Anyways, enough talking about the similarities, let’s talk about what this book is in a vacuum. Overall, I think it does feel a bit dated compared to the fantasy of today. It does have much less action scenes, not to say that modern books need that or that that fact detracts from the story, just an observation. Pawn of Prophecy is very much the opening to a larger world, where big things are happening but the young hero—and by extension the reader—is ignorant of these events.

What amazes me most about this book is that it’s a great character study for a typical D&D setting. It features some classic archetypes for player characters, but also houses very realistic places and digestible politics. My favorite interaction in the whole book is when guards are interrogating the party as they pass through town. The con-man of the group has a very normal conversation with the guard that is obviously about discussing a bribe price, even though neither person mentions anything outright. To a casual observer, they’d just as soon have been talking about the weather. Clean but meaningful exchanges like that is something that this book excels in, and a writer would do well to learn from these things.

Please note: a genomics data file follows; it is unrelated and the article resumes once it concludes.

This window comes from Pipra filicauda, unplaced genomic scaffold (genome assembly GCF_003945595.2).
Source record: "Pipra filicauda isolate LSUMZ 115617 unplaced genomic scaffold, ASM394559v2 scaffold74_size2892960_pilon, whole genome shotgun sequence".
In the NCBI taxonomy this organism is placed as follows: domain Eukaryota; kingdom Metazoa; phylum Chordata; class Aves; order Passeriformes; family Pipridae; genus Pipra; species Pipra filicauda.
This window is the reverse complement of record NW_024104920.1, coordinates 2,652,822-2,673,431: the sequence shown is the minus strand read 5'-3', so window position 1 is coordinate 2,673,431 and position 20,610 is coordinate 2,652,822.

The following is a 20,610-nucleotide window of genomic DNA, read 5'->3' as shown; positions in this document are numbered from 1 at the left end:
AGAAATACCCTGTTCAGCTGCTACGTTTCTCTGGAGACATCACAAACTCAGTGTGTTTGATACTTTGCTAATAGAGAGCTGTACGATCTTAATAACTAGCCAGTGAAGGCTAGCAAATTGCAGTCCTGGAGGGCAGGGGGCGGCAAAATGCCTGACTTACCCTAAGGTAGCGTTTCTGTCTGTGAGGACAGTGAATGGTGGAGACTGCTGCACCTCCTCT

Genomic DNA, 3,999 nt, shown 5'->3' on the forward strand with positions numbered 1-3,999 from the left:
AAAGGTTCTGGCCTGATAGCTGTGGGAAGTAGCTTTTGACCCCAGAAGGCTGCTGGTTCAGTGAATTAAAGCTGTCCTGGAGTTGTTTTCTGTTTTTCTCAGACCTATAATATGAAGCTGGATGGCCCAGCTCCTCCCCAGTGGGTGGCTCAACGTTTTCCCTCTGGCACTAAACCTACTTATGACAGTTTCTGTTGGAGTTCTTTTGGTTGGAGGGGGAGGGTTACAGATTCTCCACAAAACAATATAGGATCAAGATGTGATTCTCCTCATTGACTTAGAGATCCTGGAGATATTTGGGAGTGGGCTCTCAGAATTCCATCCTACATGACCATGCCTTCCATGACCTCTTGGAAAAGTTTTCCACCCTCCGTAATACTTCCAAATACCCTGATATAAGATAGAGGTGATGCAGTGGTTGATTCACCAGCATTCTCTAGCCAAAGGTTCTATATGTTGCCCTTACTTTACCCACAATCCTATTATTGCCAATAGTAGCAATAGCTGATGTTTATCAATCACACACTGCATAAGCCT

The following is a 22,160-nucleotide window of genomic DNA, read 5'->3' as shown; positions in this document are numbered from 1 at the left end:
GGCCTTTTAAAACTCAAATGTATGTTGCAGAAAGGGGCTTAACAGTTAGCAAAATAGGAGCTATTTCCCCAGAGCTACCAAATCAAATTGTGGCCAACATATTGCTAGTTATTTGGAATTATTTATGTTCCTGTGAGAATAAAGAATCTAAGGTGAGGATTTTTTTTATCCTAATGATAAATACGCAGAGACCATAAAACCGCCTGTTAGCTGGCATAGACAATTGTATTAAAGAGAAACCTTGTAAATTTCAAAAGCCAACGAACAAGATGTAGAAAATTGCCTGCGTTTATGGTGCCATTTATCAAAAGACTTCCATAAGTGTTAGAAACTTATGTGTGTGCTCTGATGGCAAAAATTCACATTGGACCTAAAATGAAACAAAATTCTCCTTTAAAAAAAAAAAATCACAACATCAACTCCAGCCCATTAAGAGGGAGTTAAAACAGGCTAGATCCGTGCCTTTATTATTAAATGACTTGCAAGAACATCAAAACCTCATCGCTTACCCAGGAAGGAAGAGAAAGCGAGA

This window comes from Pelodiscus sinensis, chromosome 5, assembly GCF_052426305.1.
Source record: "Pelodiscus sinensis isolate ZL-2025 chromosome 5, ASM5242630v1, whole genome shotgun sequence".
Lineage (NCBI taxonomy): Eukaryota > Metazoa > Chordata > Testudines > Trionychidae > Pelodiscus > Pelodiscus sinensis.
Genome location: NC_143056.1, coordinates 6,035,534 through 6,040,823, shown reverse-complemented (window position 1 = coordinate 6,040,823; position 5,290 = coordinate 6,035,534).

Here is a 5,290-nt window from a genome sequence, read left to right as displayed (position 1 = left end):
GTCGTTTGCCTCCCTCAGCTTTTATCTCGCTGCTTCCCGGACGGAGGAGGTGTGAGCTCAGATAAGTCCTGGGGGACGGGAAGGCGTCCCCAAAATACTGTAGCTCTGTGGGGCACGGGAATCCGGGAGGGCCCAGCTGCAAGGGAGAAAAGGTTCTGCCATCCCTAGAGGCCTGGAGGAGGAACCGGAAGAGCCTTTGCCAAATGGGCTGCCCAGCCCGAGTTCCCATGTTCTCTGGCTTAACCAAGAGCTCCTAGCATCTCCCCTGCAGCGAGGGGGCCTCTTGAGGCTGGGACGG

The biggest drawback to this book is its classical nature. Things take quite a bit to happen, and for any avid reader or anyone familiar with the Hero’s Journey, this book can’t surprise you with any event or plot twist it tries to throw at you. Especially if you’ve read the Wheel of Time first. Having admittedly only read the first book of the Belgariad, I would so far summarize it as an “Easy Mode” version of The Wheel of Time. The former is five books long, the latter fourteen. And to be honest, I only got through the first five books of WoT before I realized I still didn’t care about a single character, and thus put it down (forever?)

So while there’s nothing truly innovative about Pawn of Prophecy, it’s a short, relaxing read. Not much suspense, but quite immersive for what it is.

Review — War Crimes